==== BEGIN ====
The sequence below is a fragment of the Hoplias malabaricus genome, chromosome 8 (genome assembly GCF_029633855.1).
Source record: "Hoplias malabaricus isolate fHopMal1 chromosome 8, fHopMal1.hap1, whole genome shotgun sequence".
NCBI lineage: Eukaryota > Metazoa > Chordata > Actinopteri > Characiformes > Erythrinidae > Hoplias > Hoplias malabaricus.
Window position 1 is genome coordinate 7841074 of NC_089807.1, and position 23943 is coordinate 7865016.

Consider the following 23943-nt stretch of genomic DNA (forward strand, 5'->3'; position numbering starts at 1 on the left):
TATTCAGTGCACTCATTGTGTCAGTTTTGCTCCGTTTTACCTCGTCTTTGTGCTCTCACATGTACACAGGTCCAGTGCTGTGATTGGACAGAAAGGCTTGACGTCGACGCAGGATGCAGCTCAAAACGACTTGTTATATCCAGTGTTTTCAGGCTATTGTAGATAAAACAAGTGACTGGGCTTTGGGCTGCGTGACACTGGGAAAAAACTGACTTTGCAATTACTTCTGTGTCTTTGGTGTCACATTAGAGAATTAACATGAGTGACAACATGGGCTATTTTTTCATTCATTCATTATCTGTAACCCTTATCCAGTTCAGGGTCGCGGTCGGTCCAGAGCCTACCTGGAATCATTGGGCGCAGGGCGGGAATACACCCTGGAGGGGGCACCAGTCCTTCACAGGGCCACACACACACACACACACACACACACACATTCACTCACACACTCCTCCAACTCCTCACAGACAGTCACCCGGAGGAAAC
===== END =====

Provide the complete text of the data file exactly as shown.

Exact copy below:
The sequence below is a fragment of the Hoplias malabaricus genome, chromosome 8 (genome assembly GCF_029633855.1).
Source record: "Hoplias malabaricus isolate fHopMal1 chromosome 8, fHopMal1.hap1, whole genome shotgun sequence".
NCBI lineage: Eukaryota > Metazoa > Chordata > Actinopteri > Characiformes > Erythrinidae > Hoplias > Hoplias malabaricus.
Window position 1 is genome coordinate 7841074 of NC_089807.1, and position 23943 is coordinate 7865016.

Consider the following 23943-nt stretch of genomic DNA (forward strand, 5'->3'; position numbering starts at 1 on the left):
TATTCAGTGCACTCATTGTGTCAGTTTTGCTCCGTTTTACCTCGTCTTTGTGCTCTCACATGTACACAGGTCCAGTGCTGTGATTGGACAGAAAGGCTTGACGTCGACGCAGGATGCAGCTCAAAACGACTTGTTATATCCAGTGTTTTCAGGCTATTGTAGATAAAACAAGTGACTGGGCTTTGGGCTGCGTGACACTGGGAAAAAACTGACTTTGCAATTACTTCTGTGTCTTTGGTGTCACATTAGAGAATTAACATGAGTGACAACATGGGCTATTTTTTCATTCATTCATTATCTGTAACCCTTATCCAGTTCAGGGTCGCGGTCGGTCCAGAGCCTACCTGGAATCATTGGGCGCAGGGCGGGAATACACCCTGGAGGGGGCACCAGTCCTTCACAGGGCCACACACACACACACACACACACACACACATTCACTCACACACTCCTCCAACTCCTCACAGACAGTCACCCGGAGGAAAC